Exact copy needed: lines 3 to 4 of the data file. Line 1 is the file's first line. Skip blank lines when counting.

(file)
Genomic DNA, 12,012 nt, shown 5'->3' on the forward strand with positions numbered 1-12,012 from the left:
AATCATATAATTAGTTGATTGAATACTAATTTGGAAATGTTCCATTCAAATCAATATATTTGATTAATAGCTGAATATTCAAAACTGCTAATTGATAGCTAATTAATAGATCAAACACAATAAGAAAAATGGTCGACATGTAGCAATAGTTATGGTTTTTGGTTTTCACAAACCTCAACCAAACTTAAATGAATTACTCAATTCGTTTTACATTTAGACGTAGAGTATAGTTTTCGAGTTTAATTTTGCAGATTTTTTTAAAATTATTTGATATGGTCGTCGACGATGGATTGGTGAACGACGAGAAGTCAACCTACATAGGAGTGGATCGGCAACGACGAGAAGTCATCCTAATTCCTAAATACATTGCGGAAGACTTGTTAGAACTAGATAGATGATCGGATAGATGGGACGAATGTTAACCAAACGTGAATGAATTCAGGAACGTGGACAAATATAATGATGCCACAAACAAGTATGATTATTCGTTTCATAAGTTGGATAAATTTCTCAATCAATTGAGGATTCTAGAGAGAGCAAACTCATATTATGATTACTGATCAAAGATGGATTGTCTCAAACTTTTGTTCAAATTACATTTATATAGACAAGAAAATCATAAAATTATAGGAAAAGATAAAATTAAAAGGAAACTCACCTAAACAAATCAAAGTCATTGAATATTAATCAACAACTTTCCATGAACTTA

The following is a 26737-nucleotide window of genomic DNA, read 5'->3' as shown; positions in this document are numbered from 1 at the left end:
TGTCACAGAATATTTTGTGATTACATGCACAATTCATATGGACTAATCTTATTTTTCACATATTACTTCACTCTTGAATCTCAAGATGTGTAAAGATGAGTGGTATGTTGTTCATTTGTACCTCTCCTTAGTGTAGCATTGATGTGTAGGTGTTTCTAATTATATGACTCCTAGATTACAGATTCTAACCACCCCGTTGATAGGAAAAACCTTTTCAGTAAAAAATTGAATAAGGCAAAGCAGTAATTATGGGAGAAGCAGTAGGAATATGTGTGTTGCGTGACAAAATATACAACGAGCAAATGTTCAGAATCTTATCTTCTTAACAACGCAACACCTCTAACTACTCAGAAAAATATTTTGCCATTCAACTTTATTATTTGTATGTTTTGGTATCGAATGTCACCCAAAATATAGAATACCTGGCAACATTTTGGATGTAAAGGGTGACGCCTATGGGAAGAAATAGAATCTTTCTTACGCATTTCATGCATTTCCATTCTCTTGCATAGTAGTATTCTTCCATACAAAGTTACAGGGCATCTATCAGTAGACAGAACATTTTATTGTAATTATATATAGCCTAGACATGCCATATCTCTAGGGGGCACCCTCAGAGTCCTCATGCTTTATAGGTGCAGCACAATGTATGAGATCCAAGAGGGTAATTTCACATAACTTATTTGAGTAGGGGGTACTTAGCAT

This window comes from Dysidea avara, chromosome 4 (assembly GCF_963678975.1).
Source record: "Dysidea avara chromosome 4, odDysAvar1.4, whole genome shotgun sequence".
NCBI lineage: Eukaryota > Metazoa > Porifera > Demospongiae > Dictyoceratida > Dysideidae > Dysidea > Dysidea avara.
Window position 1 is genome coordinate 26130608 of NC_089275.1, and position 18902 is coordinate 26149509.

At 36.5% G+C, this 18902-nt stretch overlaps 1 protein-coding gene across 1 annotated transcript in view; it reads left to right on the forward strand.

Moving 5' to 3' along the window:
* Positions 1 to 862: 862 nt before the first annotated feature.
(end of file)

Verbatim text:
The following is a 26737-nucleotide window of genomic DNA, read 5'->3' as shown; positions in this document are numbered from 1 at the left end:
TGTCACAGAATATTTTGTGATTACATGCACAATTCATATGGACTAATCTTATTTTTCACATATTACTTCACTCTTGAATCTCAAGATGTGTAAAGATGAGTGGTATGTTGTTCATTTGTACCTCTCCTTAGTGTAGCATTGATGTGTAGGTGTTTCTAATTATATGACTCCTAGATTACAGATTCTAACCACCCCGTTGATAGGAAAAACCTTTTCAGTAAAAAATTGAATAAGGCAAAGCAGTAATTATGGGAGAAGCAGTAGGAATATGTGTGTTGCGTGACAAAATATACAACGAGCAAATGTTCAGAATCTTATCTTCTTAACAACGCAACACCTCTAACTACTCAGAAAAATATTTTGCCATTCAACTTTATTATTTGTATGTTTTGGTATCGAATGTCACCCAAAATATAGAATACCTGGCAACATTTTGGATGTAAAGGGTGACGCCTATGGGAAGAAATAGAATCTTTCTTACGCATTTCATGCATTTCCATTCTCTTGCATAGTAGTATTCTTCCATACAAAGTTACAGGGCATCTATCAGTAGACAGAACATTTTATTGTAATTATATATAGCCTAGACATGCCATATCTCTAGGGGGCACCCTCAGAGTCCTCATGCTTTATAGGTGCAGCACAATGTATGAGATCCAAGAGGGTAATTTCACATAACTTATTTGAGTAGGGGGTACTTAGCAT